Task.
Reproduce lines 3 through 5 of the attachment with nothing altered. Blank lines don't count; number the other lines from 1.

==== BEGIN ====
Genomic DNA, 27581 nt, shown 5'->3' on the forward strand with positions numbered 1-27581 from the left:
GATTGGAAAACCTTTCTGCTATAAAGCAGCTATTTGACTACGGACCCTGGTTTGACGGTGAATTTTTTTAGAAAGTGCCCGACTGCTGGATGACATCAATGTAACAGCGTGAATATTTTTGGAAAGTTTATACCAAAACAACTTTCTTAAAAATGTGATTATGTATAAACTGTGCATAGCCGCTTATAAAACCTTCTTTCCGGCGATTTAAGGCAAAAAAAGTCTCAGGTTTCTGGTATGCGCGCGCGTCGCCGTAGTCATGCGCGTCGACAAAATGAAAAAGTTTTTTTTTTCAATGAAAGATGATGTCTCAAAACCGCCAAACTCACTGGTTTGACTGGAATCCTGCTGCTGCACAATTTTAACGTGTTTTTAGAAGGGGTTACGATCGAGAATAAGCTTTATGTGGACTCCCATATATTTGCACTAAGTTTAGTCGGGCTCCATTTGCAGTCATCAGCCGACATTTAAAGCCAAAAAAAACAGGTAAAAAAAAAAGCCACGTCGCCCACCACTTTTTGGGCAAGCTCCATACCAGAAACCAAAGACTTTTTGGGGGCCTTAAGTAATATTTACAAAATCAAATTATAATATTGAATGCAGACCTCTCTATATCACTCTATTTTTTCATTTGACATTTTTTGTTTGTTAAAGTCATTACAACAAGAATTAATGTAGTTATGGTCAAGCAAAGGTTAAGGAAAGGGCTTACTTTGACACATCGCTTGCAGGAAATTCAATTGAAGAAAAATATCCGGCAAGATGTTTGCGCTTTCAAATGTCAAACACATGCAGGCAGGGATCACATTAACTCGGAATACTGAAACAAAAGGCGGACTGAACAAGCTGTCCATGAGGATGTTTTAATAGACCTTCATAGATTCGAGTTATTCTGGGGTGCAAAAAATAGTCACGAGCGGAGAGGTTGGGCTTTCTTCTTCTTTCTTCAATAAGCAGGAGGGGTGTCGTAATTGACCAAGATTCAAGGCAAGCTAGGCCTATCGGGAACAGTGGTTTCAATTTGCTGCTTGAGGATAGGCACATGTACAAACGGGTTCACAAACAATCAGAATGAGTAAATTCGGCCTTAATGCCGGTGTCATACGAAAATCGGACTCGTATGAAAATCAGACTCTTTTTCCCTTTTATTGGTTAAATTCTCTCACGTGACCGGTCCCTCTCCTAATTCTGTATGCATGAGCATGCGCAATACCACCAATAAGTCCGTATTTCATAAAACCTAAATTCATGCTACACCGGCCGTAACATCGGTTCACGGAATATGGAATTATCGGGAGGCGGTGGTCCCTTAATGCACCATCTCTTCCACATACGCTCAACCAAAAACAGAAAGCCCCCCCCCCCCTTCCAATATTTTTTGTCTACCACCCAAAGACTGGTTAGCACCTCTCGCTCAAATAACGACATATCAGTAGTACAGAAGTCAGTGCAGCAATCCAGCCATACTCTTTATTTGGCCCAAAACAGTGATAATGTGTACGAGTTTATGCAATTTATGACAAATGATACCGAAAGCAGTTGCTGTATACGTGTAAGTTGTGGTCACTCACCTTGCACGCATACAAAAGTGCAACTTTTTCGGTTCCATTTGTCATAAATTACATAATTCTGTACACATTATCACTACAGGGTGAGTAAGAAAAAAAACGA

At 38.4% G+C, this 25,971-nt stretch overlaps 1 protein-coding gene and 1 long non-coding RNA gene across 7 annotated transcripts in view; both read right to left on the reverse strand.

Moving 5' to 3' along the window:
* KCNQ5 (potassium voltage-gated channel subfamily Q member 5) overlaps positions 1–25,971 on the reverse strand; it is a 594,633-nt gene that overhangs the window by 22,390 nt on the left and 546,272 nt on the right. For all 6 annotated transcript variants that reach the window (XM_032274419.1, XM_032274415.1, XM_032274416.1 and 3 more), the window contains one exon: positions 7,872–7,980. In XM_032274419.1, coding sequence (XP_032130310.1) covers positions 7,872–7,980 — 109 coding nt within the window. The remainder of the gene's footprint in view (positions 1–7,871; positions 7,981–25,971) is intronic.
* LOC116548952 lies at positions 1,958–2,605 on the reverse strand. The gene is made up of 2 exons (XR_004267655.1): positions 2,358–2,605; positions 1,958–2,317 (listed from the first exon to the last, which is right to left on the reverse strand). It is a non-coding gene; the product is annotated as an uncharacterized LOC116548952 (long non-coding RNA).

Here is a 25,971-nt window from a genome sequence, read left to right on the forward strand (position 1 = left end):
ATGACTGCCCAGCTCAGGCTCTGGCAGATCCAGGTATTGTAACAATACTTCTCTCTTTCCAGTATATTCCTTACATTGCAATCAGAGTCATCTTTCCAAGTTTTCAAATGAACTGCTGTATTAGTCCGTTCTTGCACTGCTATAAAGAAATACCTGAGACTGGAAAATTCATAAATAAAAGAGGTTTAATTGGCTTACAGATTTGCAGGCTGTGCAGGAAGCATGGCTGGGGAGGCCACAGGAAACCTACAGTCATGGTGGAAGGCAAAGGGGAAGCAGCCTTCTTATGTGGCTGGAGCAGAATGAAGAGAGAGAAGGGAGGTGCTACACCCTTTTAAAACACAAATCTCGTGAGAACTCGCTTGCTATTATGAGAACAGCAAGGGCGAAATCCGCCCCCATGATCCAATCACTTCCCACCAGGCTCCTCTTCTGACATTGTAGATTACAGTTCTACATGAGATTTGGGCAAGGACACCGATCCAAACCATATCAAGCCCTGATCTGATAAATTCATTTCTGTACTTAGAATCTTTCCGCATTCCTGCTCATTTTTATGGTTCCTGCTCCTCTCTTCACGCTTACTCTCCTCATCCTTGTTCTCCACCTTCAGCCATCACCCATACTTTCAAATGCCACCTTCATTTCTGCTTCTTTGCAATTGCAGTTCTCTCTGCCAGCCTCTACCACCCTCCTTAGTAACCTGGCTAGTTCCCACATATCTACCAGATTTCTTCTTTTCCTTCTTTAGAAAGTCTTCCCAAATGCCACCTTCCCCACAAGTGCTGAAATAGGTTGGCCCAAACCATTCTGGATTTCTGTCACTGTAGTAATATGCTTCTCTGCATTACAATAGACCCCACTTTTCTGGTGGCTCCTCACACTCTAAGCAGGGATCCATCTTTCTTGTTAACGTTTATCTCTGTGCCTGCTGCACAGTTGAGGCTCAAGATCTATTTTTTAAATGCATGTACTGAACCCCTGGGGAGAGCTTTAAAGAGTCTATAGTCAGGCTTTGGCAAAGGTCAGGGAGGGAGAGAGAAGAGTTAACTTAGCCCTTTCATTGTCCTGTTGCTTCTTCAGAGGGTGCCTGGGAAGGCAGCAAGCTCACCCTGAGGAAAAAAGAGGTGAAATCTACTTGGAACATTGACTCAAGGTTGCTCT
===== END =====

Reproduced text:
At 38.4% G+C, this 25,971-nt stretch overlaps 1 protein-coding gene and 1 long non-coding RNA gene across 7 annotated transcripts in view; both read right to left on the reverse strand.

Moving 5' to 3' along the window:
* KCNQ5 (potassium voltage-gated channel subfamily Q member 5) overlaps positions 1–25,971 on the reverse strand; it is a 594,633-nt gene that overhangs the window by 22,390 nt on the left and 546,272 nt on the right. For all 6 annotated transcript variants that reach the window (XM_032274419.1, XM_032274415.1, XM_032274416.1 and 3 more), the window contains one exon: positions 7,872–7,980. In XM_032274419.1, coding sequence (XP_032130310.1) covers positions 7,872–7,980 — 109 coding nt within the window. The remainder of the gene's footprint in view (positions 1–7,871; positions 7,981–25,971) is intronic.